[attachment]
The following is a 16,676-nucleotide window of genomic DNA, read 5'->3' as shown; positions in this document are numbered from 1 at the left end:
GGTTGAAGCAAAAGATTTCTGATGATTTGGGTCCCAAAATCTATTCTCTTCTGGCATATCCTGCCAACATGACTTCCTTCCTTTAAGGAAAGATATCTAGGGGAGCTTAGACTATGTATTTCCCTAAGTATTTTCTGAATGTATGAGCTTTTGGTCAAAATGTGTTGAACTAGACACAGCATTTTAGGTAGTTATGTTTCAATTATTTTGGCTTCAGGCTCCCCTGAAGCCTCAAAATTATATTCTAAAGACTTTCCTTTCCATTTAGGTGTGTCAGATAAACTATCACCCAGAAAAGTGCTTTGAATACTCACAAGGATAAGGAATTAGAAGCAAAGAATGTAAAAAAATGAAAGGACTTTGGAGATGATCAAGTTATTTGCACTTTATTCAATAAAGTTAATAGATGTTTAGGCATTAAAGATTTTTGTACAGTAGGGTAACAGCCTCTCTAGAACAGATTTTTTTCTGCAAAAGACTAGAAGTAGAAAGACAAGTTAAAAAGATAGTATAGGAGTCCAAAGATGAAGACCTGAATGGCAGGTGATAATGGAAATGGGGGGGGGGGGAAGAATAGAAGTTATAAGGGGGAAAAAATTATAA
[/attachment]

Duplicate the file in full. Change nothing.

The following is a 16,676-nucleotide window of genomic DNA, read 5'->3' as shown; positions in this document are numbered from 1 at the left end:
GGTTGAAGCAAAAGATTTCTGATGATTTGGGTCCCAAAATCTATTCTCTTCTGGCATATCCTGCCAACATGACTTCCTTCCTTTAAGGAAAGATATCTAGGGGAGCTTAGACTATGTATTTCCCTAAGTATTTTCTGAATGTATGAGCTTTTGGTCAAAATGTGTTGAACTAGACACAGCATTTTAGGTAGTTATGTTTCAATTATTTTGGCTTCAGGCTCCCCTGAAGCCTCAAAATTATATTCTAAAGACTTTCCTTTCCATTTAGGTGTGTCAGATAAACTATCACCCAGAAAAGTGCTTTGAATACTCACAAGGATAAGGAATTAGAAGCAAAGAATGTAAAAAAATGAAAGGACTTTGGAGATGATCAAGTTATTTGCACTTTATTCAATAAAGTTAATAGATGTTTAGGCATTAAAGATTTTTGTACAGTAGGGTAACAGCCTCTCTAGAACAGATTTTTTTCTGCAAAAGACTAGAAGTAGAAAGACAAGTTAAAAAGATAGTATAGGAGTCCAAAGATGAAGACCTGAATGGCAGGTGATAATGGAAATGGGGGGGGGGGGAAGAATAGAAGTTATAAGGGGGAAAAAATTATAA